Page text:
When was the last time that you had that proverbial, "the clock is ticking" experience? What was the issue? What would happen if certain things did not get done in a timely manner? What would happen if things did indeed get done in a timely manner? What kind of pressure do you and I feel when our backs are against the wall, to use another metaphor?
The Grant family is in that situation.
The family has done a good job of representing itself pro se, or "on behalf of themselves." See this definition. Now, the United States Court of Federal Claims has asserted that the Grant family must be represented by an attorney who can practice in that court. This requires expertise and it is expensive.
We invite you to support this noble cause.
How did things get to this level? Here are some of the details that I wrote from the gofundme page in the past on behalf of Matthew and Florenza Grant.
In the small historic community of Tillery, North Carolina, on a farm to market road, “Roanoke Drive” adjoining the Over the Farm Road, stands a granite sarcophagus, inscribed with the names of Matthew Grant and Florenza Moore Grant. Located where the family’s vegetable garden once was found lie the remains of these two good family farmers. They are still waiting for justice from the United States Department of Agriculture (USDA) and the US Department of Justice (DOJ) as are their family and friends.
Matthew Grant was born just 50 years after slavery, his land-owning family, descendants of share-croppers in southern Virginia. Matthew married his beloved Florenza Moore in 1940 and together they formed a marriage and family that raised six children and numerous nephews and nieces, all educated from proceeds of farming in the Tillery Resettlement Community.
Their stories of discrimination began in 1971 and remain unresolved to this day. They died prematurely in the battle to save their farm from foreclosure. At one time, it is estimated that they had spent 100,000 hours fighting the discriminatory practices of the USDA. They died before seeing justice. The estate is now fighting for justice for Matthew and Florenza.
On three separate occasions, the USDA and the DOJ admitted that discrimination had occurred. On each of these three occasions, they finagled their way out of honoring due process for Matthew and Florenza.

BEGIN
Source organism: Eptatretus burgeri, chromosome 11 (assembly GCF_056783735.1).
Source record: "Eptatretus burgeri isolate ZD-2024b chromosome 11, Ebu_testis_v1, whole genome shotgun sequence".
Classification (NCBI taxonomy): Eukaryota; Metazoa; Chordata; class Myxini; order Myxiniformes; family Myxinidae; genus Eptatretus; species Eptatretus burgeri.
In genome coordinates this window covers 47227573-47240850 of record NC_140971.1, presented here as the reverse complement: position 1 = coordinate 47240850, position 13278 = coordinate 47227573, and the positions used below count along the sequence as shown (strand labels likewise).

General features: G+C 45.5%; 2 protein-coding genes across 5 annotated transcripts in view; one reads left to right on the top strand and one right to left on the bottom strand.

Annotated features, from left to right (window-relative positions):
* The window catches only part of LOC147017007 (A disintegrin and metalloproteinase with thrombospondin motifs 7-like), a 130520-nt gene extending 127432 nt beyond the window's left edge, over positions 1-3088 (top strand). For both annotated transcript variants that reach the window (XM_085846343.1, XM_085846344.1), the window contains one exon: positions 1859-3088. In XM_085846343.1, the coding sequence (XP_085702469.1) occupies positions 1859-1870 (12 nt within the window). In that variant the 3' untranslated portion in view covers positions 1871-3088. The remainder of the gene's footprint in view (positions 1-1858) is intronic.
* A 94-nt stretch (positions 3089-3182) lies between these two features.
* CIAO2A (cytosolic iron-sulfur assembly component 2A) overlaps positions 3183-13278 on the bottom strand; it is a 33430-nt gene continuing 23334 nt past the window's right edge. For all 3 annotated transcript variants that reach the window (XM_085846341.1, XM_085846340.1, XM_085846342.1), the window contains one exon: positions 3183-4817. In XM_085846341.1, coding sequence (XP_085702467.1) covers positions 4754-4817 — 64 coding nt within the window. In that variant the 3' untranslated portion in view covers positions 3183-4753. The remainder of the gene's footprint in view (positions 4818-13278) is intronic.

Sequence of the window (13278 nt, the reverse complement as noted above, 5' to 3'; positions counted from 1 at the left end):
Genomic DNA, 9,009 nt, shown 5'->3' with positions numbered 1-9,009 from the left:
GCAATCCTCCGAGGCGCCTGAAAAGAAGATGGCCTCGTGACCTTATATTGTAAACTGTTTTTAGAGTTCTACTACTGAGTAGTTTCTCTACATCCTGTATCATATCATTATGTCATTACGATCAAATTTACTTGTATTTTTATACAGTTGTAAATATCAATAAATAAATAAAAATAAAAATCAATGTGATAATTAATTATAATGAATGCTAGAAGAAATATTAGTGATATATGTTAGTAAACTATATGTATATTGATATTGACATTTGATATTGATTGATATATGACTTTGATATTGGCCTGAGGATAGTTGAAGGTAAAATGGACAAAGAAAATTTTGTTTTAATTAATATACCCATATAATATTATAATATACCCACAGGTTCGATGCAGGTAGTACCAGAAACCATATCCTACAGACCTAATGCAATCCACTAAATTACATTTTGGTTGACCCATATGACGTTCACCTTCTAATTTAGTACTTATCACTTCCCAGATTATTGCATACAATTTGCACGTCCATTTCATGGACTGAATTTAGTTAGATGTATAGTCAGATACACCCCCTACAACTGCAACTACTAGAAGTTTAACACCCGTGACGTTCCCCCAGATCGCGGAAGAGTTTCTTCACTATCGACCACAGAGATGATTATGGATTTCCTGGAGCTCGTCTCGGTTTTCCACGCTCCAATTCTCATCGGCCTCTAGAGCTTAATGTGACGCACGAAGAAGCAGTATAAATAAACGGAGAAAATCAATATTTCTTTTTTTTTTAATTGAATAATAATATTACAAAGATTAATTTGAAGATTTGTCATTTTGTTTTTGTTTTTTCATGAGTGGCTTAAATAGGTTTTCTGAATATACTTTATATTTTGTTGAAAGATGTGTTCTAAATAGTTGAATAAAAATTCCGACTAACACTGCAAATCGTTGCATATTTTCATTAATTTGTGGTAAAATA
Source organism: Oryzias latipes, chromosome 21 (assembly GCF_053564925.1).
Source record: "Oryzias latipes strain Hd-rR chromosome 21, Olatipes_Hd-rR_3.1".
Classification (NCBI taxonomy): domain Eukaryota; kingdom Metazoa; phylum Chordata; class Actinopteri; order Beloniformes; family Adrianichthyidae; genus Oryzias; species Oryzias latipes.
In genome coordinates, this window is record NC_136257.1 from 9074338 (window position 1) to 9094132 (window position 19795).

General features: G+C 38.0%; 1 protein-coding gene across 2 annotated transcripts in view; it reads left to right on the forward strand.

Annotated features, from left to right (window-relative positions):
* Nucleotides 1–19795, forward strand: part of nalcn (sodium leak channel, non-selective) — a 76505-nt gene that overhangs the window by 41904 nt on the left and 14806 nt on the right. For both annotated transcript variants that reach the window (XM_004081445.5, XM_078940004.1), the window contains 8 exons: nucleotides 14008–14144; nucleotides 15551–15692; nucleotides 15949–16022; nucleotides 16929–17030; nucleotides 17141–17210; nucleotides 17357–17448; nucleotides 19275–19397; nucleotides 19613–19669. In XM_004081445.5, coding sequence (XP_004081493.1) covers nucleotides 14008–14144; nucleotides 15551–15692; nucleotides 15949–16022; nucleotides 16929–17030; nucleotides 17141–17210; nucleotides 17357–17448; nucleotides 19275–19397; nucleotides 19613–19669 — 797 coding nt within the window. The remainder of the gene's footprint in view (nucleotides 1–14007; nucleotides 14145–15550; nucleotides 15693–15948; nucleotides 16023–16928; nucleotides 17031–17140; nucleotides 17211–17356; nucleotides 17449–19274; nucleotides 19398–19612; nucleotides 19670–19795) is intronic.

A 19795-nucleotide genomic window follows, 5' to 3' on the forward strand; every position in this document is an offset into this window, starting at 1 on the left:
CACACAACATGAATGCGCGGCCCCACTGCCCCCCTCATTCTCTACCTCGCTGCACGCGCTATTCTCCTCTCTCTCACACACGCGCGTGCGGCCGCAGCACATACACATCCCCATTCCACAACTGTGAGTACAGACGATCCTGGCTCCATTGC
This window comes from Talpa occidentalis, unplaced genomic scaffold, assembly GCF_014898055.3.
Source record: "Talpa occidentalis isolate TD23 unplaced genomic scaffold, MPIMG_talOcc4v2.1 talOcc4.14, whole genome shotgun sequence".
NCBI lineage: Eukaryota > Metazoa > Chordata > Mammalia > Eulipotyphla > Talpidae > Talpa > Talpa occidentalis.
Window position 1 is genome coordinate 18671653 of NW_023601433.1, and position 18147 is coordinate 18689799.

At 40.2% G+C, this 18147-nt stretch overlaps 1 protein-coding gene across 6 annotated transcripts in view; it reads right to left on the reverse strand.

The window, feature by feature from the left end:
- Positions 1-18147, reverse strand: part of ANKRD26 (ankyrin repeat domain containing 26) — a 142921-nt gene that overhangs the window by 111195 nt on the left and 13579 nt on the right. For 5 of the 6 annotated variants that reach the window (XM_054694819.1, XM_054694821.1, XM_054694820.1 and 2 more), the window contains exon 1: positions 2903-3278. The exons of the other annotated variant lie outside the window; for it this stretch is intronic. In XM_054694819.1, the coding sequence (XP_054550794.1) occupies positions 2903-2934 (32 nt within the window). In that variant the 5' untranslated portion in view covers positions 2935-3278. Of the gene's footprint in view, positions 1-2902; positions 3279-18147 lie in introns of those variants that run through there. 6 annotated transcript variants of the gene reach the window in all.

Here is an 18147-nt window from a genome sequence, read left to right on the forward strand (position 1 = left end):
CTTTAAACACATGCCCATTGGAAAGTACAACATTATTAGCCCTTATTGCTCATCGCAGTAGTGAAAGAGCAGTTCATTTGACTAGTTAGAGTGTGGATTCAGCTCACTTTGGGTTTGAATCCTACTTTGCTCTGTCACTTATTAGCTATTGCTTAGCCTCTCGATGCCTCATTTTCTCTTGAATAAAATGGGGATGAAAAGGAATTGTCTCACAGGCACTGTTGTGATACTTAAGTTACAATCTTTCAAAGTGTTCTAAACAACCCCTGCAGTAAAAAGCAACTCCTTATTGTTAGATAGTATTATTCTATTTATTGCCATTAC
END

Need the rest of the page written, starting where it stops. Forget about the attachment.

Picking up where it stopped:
Here is another report from the gofundme page.
Summary of USDA’s Discriminatory Actions Toward the Grants
Admittedly, farming under the influence of the USDA is very complicated. Here is a brief summary of the injustices Matthew and Florenza Grant experienced at the hands of the USDA.
• Originally the Grants were foreclosed upon in 1976 for the sum of $10,000 following three years of county-wide disasters with little to no support from the county office in restructuring loans or other benefits given to any white farmer.
• In 1981 the Grants signed a “Consent Judgment” against their property such that the USDA would release farm equipment. This was, according to the USDA, a “settlement of sorts,” which allowed them to continue farming; however, the USDA refused to allow one son who was a farmer to assume their debt, but instead foreclosed on him as well. The USDA also refused to allow another son to assume the debt and would not work with the adult children on a monthly payment plan.
• In March, 1998, Matthew Grant and the USDA Civil Rights Officers signed a “FINAL RESOLUTION AGREEMENT,” documented with photographs of Secretary Glickman, other USDA officials, and two Grant sons after the signing of the agreement. This action is further documented in a letter from the Director of the Office of Civil Rights dated March 27, 1998.
• In 2000, under the leadership of another Director of the Office of Civil Rights, the USDA offered a settlement which was deemed an insult by the family. The USDA said that they wanted to settle with the family once and for all.
• Later in 2000, when it appeared that the USDA was reneging on their agreement, the Grants entered a class action suit Wise etal v. Veneman in a case that is yet to be settled.
• Upon Matthew and Florenza’s deaths (2001), the family heirs attempted to settle once more with the USDA. The requirement by the Department of Justice was that the action, withdrawal from the Wise law suit must be done “with prejudice,” a term signifying that charges could never be brought again. This would mean that all rights of the Grants would be surrendered, something all black farmers have faced.
• The USDA and DOJ are hiding behind technicalities such as no “similarly situated white farmer” was named. This is untrue. The family did point out a “similarly situated white farmer.” This claim is ludicrous.
• Currently, the family heirs are paying a large sum of money to a local bank that has paid off the federal government so that the land cannot be foreclosed upon. This monthly payment is weighty and onerous for the family.
• Justice is still left undone for Matthew and Florenza. This one final possibility through administrative procedures is the final opportunity for justice.
Here is a picture of Matthew Grant, his truck, and his dog. Below is a photo of the Grant family and my wife and me at the sarcophagus of Matthew and Florenza Grant.